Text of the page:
Lidars are a key instrument for the characterization of aerosols and their impact on the Earth's environment as they are able to provide vertically resolved information of aerosols. With multiwavelength-Raman-polarization lidars, aerosol layers can be characterized in terms of types, size distribution, and concentration (Ansmann and Müller, 2005; Müller et al., 2007; Ansmann et al., 2012).
Motivated by the urgent need for robust multiwavelength-Raman-polarization lidars that are easy to operate and allow aerosol typing, a portable lidar system, called PollyXT, has been developed at the Leibniz Institute for Tropospheric Research (TROPOS) with international partners during the last decade (Althausen et al., 2009; Engelmann et al., 2015). The aim was to develop a sophisticated multiwavelength-Raman-polarization lidar for scientific purpose, but with the advantages of an easy-to-use and well-characterized instrument with same design, same automated operation, and same centralized data processing in line with the CIMEL Sun photometer of AERONET (Holben et al., 2001). These Polly systems have been developed for continuous, stand-alone operation in remote environments and were successfully deployed in the high northern latitudes of Finland (> 30 cm snow and < 20 °C, Hirsikko et al., 2014), in the rain forest of the Amazonian Basin with temperatures of > 30 °C and high relative humidity (Baars et al., 2012), and under permanent mechanical stress from motor vibrations plus rough sea aboard the research vessel Polarstern (Kanitz et al., 2013a).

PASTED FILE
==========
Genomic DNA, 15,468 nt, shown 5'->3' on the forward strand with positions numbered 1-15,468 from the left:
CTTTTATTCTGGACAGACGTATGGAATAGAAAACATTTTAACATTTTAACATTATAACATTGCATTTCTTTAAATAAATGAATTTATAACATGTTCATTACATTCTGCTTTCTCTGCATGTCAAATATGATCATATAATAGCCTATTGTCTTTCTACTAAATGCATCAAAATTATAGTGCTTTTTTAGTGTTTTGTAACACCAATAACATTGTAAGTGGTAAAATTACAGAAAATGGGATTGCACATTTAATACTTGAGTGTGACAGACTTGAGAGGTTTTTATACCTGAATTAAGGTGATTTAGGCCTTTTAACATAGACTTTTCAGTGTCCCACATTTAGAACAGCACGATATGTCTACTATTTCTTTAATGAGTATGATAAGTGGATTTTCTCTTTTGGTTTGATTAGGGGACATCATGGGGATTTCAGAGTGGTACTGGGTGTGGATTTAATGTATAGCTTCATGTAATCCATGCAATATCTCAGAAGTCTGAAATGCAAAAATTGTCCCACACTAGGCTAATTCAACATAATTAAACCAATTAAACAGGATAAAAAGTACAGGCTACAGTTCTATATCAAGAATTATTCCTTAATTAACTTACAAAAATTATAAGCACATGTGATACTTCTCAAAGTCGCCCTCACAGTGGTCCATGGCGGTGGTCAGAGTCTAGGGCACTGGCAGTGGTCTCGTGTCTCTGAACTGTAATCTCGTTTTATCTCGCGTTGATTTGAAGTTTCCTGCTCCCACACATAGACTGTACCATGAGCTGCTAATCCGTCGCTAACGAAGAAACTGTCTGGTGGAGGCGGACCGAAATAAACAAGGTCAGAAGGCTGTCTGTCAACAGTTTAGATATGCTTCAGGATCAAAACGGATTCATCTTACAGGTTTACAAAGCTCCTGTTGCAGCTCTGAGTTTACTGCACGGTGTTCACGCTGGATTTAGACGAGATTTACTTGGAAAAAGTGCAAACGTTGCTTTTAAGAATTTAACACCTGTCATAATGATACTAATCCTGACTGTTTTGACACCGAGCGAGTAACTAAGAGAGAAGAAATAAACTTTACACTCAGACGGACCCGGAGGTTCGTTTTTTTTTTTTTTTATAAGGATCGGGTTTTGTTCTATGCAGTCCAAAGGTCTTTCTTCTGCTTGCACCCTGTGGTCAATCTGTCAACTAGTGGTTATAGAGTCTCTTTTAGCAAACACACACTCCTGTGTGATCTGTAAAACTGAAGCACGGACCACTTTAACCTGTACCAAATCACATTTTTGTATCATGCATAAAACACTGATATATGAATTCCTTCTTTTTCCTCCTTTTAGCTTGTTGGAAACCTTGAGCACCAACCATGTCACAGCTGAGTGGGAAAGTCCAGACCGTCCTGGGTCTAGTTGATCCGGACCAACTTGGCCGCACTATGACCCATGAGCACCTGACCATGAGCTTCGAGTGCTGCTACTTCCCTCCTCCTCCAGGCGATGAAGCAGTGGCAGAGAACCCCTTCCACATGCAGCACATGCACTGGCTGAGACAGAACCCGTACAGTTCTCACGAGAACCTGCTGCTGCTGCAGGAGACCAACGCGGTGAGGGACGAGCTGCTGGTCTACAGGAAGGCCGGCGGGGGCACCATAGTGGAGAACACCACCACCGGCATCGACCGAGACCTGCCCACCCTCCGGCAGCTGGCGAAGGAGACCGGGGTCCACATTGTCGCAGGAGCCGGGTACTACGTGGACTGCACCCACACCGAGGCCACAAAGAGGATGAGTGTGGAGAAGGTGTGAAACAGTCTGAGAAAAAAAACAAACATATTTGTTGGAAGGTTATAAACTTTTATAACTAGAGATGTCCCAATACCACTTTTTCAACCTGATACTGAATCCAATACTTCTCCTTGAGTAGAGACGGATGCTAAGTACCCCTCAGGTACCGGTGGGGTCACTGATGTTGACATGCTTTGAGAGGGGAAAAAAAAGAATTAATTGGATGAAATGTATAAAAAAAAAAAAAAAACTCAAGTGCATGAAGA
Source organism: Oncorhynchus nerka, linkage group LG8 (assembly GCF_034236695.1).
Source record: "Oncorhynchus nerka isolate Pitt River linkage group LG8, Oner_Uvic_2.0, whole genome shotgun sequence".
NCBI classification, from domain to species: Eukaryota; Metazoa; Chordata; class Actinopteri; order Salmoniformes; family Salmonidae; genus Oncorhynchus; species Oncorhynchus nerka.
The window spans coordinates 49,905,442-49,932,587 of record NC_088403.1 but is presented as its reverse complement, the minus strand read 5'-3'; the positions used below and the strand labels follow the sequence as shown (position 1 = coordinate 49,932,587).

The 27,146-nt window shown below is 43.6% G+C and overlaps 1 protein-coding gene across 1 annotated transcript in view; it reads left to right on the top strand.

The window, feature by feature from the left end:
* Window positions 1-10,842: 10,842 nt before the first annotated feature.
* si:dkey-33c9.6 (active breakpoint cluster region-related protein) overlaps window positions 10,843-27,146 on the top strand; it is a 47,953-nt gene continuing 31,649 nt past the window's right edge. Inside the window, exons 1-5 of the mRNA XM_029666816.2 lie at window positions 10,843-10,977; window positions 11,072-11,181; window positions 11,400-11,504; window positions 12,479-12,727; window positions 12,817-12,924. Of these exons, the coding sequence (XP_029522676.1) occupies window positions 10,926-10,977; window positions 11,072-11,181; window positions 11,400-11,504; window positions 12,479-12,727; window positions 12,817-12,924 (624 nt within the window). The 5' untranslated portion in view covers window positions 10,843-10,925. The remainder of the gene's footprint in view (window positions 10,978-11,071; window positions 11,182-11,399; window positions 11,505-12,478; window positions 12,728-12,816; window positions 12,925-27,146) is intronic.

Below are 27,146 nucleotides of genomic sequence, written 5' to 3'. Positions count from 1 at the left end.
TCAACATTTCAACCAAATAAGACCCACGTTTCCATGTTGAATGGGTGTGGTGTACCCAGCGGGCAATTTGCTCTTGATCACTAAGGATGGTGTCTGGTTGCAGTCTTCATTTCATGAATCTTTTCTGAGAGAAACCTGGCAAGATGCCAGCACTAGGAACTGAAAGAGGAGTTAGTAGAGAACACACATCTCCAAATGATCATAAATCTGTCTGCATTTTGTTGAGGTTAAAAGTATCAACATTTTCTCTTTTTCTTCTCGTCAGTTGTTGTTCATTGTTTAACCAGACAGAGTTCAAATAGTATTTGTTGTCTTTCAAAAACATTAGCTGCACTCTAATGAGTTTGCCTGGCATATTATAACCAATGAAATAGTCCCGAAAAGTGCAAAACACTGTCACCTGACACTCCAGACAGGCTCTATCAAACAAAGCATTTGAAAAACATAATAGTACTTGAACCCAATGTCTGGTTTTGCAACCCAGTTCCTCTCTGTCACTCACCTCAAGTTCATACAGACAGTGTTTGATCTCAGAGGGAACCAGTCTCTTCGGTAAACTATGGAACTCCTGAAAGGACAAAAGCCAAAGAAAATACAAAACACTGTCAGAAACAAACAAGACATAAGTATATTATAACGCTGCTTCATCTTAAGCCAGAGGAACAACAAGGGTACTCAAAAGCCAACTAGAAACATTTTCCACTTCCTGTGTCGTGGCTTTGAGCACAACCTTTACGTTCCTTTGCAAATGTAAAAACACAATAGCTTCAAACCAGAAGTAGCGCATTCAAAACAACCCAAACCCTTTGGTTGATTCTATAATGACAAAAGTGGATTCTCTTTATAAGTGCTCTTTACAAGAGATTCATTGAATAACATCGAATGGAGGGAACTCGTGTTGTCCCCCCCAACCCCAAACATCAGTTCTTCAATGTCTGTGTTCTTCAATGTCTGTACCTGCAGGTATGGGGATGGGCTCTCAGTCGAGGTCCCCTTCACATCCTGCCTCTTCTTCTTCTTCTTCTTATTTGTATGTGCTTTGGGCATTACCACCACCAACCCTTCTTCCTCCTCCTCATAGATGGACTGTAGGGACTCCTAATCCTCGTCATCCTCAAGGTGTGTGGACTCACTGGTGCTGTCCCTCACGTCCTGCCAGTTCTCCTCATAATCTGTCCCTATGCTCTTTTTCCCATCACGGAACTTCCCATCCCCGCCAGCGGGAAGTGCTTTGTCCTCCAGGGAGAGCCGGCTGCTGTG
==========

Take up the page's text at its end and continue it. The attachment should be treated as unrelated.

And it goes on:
As the number of Polly systems and measurement sites has increased with time, an independent, voluntary, international network of cooperating institutes, the so-called PollyNET (Althausen et al., 2013), has evolved as an additional contribution to the world wide aerosol observational efforts. Namely the Finnish Meteorological Institute (FMI), the National Institute of Environmental Research (NIER) in Korea, the Évora University in Portugal (UE-ICT), the University of Warsaw (UW) in Poland, The German Meteorological Service (DWD) and the National Observatory of Athens (NOA) in Greece contribute actively to the network by hosting Polly systems. Each group contributes with its expertise and knowledge to the network and to joint scientific projects.
Source: Baars, H. et al. (2016): An overview of the first decade of PollyNET: An emerging network of automated Raman-polarization lidars for continuous aerosol profiling. ACP, 16, 5111-5137, doi:10.5194/acp-16-5111-2016, 2016.2016